Over the ensuing days, the raft drifted south-eastward around the south of Tasmania, increasingly distant from land, after three days of worsening conditions, John Sloan the Second Engineer died, possibly due to a lack of his normal medication, and he was buried at sea the next evening. A welcome weather change then carried them north as far as Schouten Island off the Freycinet Peninsula, following which the raft drifted south-westerly approximately parallel to Tasmania's eastern coastline, on the ninth day, they came close to a small rocky bay and the crew successfully made landfall on the Forestier Peninsula at Deep Glen Bay.[2][9][10]:47[11]

Almost immediately the nine survivors attempted to find an overland way out of the bay, the steep, precipitous cliffs and almost impenetrable vegetation made any progress exhausting, and within a short period another two crewmen, John Eagles and Ken Jones, died of suspected privations, exhaustion and hypothermia. Eventually, the small group of Michael Doleman, Malcolm McCarroll and Alfred Simpson set out together and over the next day and night managed to scale the cliffs and force their way through the rainforest until they came to a rough track on 26 October. Amazingly, a vehicle was heard approaching almost immediately, believed to be a local forester Mr Rod Smith, the three were taken to the nearby township of Dunalley where a helicopter was quickly arranged to collect the remaining four crew members from Deep Glen Bay. All seven survivors recovered following some time in hospital.[2][9][10]:47[11][12][6]

Search operations[edit]

With the port of departure Hobart being located in Tasmania's south-east, two possible routes existed for a voyage to King Island located off Tasmania's north-west corner: around the western side of Tasmania, or up the eastern coast. Unfortunately for all concerned, no notice had been left by the Blythe Star as to which direction the vessel would take, and this immediately compromised the efficiency of the search operation that was launched on 15 October when she failed to arrive at King Island and there had been no radio contact.[2][6]

The preliminary search conducted by light aircraft was followed on 17 October by a major air search employing nine military aircraft, coordinated by the Marine Operations Centre in Canberra, ACT, after seven days of searching, it was decided to call-off the full-scale search after nothing apart from some minor flotsam unrelated to the Blythe Star was found.[6]

Despite the most extensive air-sea search yet conducted in Australia, no trace of the vessel could be found. Parliamentary records note that the search was a large operation with a total of 14 aircraft involved, the cost was noted as over AUD$250,000 in 1973, utilising equipment worth many tens of millions of dollars.[7]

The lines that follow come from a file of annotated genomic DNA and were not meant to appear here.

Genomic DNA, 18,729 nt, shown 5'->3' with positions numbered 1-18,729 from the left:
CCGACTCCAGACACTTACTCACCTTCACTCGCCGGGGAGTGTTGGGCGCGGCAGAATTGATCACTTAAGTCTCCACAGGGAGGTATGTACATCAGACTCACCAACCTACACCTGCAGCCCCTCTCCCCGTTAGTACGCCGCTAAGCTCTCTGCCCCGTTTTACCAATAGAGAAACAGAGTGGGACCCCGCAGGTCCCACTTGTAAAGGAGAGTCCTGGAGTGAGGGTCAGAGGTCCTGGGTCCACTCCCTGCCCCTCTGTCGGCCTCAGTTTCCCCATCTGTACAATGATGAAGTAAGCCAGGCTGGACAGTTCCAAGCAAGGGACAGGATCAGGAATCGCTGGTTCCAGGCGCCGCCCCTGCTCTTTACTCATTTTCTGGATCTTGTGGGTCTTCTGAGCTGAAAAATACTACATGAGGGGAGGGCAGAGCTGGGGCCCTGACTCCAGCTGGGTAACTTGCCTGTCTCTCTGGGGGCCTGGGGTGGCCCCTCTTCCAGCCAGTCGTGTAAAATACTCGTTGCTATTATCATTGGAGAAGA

Official investigations ceased on 23 October 1973 after no sign of the vessel, debris or crew had been found.

Reports and recommendations[edit]

A Ministerial Statement was made in the Australian House of Representatives on 24 October 1973 by Mr Charles Jones, Minister for Transport, upon receipt of the news that the missing crewmen had been found. A preliminary investigation was announced, along with a subsequent wide-ranging inquiry.[13]

A motion was moved in the Australian Parliament on 11 November 1973 by Mr William Charles Wenthworth MHR, to appoint a committee to investigate the circumstances of why the liferaft and survivors were not located by the search, and to consider measures to facilitate the better location of distressed vessels in future. An extract from his speech included the following description of the drifting lifeboat:[7]

This is an incredible story because there was mounted a large and expensive search with all the technical facilities at our command. Yet this raft, starting from the most probable point where the vessel would have sunk, passing by lighthouses and coast watchers, through fishing vessels, near other vessels, across the mouth of the Derwent River that runs into Hobart, past another lighthouse within a few hundred yards, and within sighting distance of a tourist hotel, still was not located and was given up for lost. I think the House will agree with me that this is a most extraordinary chain of events.[7]

This motion was subsequently withdrawn in recognition of the Court of Marine Inquiry announced by the Government to start later that year by Justice Dunphy, this judicial inquiry followed an earlier preliminary investigation headed by a Captain Taylor.[7] The court of inquiry was held at Melbourne between 3 December 1973 and 14 February 1974; virtually none of those involved in the vessel's operations, or in the search that commenced after she was reported missing, escaped criticism.[4]